It’s October and the Leaves are Shaking

leaves, October

I’m writing “It’s October and the leaves are shaking” because I write it or say it every October. I’ve used this incantation ever since I plowed through Look Homeward, Angel sometime around 1966.  All in all, I might have been better served if I had begun with Light in August or A Portrait of the Artist as a Young Man. At least, I think I can safely say that those are good novels.  I’m too far away from literature classes to want to make a judgment about whether or not Look Homeward, Angel is a good book. Although I discarded my own copy of the novel last year (in the great book abandonment project), I am still fond of it.  I do worry that this fondness might point to a certain verbal over-exuberance and lack of discipline on my own part.  Okay, I admit to it, but I still love Wolfe’s words.

What I really want to write about This morning, I walked to Whole Foods to look for broccoli rabe, get something to eat for lunch, and sit outside and absorb Vitamin D while I copy edited my so-called book. I sat near an old guy who was either talking into his ear-piece or to himself or to someone whom I couldn’t see.  When the man got up to leave, I saw that he was indeed talking to himself or to someone who wasn’t visible to me.  Although it doesn’t reveal me to be the open-minded, egalitarian, and even-keeled person I wish I were, I was happy when the guy moved on.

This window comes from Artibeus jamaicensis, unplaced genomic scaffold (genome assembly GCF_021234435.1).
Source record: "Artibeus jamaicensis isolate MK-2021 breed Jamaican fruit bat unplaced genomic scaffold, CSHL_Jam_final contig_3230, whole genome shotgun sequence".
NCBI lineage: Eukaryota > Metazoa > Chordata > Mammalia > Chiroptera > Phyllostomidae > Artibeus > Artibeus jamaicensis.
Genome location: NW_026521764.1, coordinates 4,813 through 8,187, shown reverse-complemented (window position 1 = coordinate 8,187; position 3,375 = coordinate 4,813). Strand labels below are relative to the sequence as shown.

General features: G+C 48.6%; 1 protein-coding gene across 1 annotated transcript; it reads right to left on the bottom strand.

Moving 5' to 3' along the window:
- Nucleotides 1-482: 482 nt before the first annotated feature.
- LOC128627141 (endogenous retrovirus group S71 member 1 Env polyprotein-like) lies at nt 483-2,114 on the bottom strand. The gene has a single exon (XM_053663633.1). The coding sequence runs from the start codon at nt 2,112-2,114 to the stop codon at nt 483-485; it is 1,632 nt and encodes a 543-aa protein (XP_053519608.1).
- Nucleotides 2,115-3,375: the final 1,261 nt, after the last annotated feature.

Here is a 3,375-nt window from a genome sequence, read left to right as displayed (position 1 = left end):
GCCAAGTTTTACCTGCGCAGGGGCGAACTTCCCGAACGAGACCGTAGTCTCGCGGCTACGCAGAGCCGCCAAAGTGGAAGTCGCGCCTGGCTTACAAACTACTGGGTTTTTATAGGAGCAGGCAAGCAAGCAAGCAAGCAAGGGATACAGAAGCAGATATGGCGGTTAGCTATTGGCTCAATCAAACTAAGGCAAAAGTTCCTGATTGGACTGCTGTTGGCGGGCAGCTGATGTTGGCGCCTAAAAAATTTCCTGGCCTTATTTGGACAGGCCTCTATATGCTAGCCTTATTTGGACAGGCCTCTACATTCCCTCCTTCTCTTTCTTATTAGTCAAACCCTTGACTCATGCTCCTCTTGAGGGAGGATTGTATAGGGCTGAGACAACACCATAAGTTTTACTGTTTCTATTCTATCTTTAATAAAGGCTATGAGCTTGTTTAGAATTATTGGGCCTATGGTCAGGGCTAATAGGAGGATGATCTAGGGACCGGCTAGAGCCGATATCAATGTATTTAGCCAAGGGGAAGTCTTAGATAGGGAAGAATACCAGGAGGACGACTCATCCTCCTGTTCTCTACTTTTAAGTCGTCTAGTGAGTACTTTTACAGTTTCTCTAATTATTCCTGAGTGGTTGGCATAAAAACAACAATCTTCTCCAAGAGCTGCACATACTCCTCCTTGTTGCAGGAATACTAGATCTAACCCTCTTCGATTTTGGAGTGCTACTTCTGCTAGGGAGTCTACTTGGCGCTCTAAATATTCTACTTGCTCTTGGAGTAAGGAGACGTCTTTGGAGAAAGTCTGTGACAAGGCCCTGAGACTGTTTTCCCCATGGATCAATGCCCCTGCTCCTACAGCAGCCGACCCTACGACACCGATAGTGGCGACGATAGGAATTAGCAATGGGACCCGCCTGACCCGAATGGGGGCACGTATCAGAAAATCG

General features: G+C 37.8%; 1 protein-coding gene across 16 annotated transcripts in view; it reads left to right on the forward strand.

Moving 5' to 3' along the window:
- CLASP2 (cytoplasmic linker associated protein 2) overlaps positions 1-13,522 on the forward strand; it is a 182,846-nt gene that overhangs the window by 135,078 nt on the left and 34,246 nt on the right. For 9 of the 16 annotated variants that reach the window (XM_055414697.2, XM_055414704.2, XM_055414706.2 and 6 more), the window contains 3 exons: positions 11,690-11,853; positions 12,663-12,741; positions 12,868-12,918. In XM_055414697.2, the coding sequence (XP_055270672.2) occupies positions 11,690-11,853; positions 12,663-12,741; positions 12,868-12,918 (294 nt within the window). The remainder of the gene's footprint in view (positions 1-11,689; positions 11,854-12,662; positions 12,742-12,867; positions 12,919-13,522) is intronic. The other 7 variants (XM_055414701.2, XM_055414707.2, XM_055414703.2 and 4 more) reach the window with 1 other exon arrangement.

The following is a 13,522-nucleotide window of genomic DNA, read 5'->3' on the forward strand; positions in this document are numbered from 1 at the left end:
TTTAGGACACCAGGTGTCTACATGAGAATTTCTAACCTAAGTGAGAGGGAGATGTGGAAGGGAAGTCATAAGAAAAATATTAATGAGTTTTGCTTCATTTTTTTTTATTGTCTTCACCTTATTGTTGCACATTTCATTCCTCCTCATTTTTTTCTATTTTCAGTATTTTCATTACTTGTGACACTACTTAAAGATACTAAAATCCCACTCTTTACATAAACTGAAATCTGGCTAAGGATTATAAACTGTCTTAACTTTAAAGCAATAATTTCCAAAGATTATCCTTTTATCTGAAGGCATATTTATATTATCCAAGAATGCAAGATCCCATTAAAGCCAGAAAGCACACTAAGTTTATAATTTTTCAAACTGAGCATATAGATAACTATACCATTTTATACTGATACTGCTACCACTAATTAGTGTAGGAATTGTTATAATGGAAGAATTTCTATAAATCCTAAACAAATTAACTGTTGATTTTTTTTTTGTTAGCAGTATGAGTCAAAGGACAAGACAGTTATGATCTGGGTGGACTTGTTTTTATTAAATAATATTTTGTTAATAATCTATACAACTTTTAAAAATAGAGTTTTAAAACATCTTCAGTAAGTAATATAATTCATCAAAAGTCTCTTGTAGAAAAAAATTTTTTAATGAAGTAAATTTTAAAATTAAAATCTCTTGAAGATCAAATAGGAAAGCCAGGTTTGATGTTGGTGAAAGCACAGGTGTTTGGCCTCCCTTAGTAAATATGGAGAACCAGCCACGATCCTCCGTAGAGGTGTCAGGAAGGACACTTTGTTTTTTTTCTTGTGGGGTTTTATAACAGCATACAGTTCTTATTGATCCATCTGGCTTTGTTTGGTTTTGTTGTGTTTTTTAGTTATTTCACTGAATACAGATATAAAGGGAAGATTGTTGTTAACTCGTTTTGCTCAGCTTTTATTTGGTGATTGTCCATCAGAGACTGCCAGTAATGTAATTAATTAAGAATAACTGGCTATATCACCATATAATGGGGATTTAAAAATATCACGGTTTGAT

Next, I went to the local library to check out a copy (the only one on the shelf) of Look Homeward, Angel and then on to Starbucks for coffee and more copy editing. One time I looked up from my work and saw the old man sitting across the street and then, later, he quickly walked past me.

My final errand was to walk to Safeway for milk and to search for the elusive broccoli rabe. A few blocks from the store, I saw the old man again walking quickly in my direction.  I changed direction, cutting through a plant median, so I wouldn’t have to cross his path again.

What’s with me? Did I see a ghost today–a ghost of all the mumblers, screamers, window peepers, burglars, and assorted troubled souls from other times and other places in my life? Maybe he was a ghost, but I am not sure whether he was a ghost from October past or from October yet to come.

O waste of loss, in the hot mazes, lost, among bright stars on this most weary unbright cinder, lost! Remembering speechlessly we seek the great forgotten language, the lost land-end into heaven, a stone, a leaf, an unfound door. Where? When?

O lost, and by the wind grieved, ghost, come back again.

Look Homeward, Angel

borrowed from the Denver Public Library, 10.30.12

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